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Unit information: Introduction to Biological Psychology in 2015/16

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Unit name Introduction to Biological Psychology
Unit code PSYC10009
Credit points 10
Level of study C/4
Teaching block(s) Teaching Block 2D (weeks 19 - 24)
Unit director Dr. Kazanina
Open unit status Open




School/department School of Psychological Science
Faculty Faculty of Life Sciences

Description including Unit Aims

This unit is based on a biological approach to behaviour with particular reference to the importance of neurophysiological processes. The unit begins by providing foundation for understanding how the Central Nervous System (CNS) is organised and how groups of neurons function. We then considers how neural systems can process information allowing decisions to be made, how learning takes place and which brain processes that accompany emotional experiences. Also, you will appreciate how specific and general biological processes contribute to the limitation and versatility of behaviour. Such information is vital to understanding what can easily go wrong so that some people become functionally damaged.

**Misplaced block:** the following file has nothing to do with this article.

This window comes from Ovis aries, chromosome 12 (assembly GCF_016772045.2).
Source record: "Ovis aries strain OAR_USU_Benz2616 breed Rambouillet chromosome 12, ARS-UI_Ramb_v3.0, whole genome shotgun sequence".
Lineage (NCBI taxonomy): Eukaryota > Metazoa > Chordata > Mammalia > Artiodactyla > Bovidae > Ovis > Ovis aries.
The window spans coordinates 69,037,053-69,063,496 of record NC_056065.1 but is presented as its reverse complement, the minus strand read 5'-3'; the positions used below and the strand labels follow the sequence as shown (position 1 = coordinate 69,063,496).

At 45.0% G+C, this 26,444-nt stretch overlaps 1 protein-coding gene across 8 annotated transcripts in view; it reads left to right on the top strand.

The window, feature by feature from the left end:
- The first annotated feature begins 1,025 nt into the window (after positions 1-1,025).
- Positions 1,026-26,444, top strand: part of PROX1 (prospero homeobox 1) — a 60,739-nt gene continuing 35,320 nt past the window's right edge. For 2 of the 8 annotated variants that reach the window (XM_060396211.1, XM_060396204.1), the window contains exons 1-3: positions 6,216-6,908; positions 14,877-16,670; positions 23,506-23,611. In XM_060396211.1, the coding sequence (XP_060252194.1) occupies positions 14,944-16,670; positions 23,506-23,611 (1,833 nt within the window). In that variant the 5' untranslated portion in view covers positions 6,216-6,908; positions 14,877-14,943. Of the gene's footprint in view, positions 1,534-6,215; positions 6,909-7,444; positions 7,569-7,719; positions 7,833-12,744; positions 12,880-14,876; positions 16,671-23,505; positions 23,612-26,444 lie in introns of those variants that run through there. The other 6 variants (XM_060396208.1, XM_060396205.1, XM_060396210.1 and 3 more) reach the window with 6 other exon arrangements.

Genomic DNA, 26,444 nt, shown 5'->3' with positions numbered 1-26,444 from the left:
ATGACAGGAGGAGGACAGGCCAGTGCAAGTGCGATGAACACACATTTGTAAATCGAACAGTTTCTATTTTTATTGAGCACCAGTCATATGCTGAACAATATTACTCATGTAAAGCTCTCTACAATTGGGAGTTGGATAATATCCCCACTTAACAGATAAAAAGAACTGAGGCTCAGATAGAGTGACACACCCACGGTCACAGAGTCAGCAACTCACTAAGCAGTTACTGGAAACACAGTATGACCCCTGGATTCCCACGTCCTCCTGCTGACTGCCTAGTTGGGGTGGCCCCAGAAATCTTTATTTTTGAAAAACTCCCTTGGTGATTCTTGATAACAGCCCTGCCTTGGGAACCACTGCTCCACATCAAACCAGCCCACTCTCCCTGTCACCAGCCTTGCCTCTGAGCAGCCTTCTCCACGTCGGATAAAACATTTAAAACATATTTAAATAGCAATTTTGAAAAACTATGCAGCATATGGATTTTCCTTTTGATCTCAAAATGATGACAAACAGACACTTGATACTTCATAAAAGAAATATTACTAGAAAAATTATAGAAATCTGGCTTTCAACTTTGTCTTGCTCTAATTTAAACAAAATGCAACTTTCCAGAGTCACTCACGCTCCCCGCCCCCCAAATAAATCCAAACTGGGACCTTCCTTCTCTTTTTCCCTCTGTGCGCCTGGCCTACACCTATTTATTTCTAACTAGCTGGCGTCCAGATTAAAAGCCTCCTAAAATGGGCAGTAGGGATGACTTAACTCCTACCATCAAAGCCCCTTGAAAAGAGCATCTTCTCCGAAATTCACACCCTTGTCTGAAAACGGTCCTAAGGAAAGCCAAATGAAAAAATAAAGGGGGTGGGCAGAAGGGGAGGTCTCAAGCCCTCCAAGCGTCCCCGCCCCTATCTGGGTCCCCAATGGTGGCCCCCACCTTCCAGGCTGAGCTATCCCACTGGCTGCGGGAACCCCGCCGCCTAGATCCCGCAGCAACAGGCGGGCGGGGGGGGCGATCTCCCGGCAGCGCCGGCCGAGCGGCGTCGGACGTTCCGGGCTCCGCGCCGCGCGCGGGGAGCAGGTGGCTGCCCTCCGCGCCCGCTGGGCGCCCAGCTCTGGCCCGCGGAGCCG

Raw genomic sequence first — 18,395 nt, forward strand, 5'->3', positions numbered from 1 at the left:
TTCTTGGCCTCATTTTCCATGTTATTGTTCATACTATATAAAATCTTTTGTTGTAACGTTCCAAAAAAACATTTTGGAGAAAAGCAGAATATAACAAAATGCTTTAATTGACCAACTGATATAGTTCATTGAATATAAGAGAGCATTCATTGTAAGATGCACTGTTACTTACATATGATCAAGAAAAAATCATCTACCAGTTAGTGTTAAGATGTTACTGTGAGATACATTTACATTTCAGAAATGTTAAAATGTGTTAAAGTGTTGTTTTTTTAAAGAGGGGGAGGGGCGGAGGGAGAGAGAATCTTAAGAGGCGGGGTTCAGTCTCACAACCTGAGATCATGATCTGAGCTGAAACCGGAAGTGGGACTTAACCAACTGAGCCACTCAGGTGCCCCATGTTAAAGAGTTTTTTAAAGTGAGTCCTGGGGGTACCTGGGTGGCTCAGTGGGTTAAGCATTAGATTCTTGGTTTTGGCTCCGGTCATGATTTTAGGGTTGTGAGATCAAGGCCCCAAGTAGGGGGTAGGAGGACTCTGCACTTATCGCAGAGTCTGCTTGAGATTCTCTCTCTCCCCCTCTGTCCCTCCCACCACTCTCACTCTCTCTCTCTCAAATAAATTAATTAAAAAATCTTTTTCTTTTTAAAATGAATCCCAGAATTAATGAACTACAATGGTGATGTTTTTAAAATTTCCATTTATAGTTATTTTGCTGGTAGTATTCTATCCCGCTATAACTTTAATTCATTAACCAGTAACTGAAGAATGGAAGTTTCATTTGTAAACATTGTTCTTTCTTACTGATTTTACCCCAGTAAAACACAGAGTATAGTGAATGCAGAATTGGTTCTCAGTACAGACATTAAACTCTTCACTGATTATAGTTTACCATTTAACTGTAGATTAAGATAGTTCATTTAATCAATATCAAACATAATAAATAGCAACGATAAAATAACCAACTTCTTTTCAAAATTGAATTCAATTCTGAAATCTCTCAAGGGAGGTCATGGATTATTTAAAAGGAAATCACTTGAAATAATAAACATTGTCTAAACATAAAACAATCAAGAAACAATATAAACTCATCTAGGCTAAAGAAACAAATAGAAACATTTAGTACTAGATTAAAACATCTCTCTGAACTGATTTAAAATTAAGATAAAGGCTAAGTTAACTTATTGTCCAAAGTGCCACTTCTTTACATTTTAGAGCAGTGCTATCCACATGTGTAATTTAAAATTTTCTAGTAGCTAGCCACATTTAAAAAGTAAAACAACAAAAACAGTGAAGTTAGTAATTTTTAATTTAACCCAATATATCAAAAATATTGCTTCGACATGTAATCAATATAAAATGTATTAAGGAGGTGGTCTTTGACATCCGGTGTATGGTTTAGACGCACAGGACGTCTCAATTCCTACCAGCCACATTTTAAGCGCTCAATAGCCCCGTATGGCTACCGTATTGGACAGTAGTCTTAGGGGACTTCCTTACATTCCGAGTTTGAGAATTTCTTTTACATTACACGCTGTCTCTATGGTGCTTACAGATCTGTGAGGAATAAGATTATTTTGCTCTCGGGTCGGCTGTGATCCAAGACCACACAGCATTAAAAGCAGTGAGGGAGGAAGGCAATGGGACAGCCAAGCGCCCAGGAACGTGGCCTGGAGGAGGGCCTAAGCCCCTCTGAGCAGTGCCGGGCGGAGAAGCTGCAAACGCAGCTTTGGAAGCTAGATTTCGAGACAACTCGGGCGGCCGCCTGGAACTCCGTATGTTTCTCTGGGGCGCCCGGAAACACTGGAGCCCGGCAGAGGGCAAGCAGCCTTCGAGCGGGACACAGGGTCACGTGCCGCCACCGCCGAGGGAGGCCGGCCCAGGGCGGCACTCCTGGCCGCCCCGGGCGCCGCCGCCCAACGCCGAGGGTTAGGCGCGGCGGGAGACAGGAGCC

Intended Learning Outcomes

Students will be exposed to concepts relevant to brain functioning from chemistry, biology and neuroscience that will enable them to place psychology in a broader context of life and natural sciences. On completion of this unit, students will have acquired a good understanding of how the biological and mental explanations of behaviour are complementary, how sensory input is processed to yield perceptual experiences, and neural underpinnings of learning and emotions. In addition, by the end of this unit students will have engaged with active research at the School of Experimental Psychology.

Teaching Information

This unit comprises 12 x 1 hour lectures, plus 2 x 1 hour revision sessions. Students will also participate in 2 hours’ worth of experiments at the School of Experimental Psychology.

Assessment Information

  • This unit is assessed 100% by one hour MCQ examination
  • Participation in 2 hours’ worth of the Experimental Hours Scheme is required for the award of credit.

Reading and References


Schacter, D.l., Gilbert, D.T., Wegner, D.M & Hood, B. (2011). Psychology. Houndmills: Palgrave MacMillan.


Kalat, James W. (2013). Biological psychology. 11th ed., International student ed.. Belmont, Calif: Wadsworth.

Suggestions for further reading will be made separately through Blackboard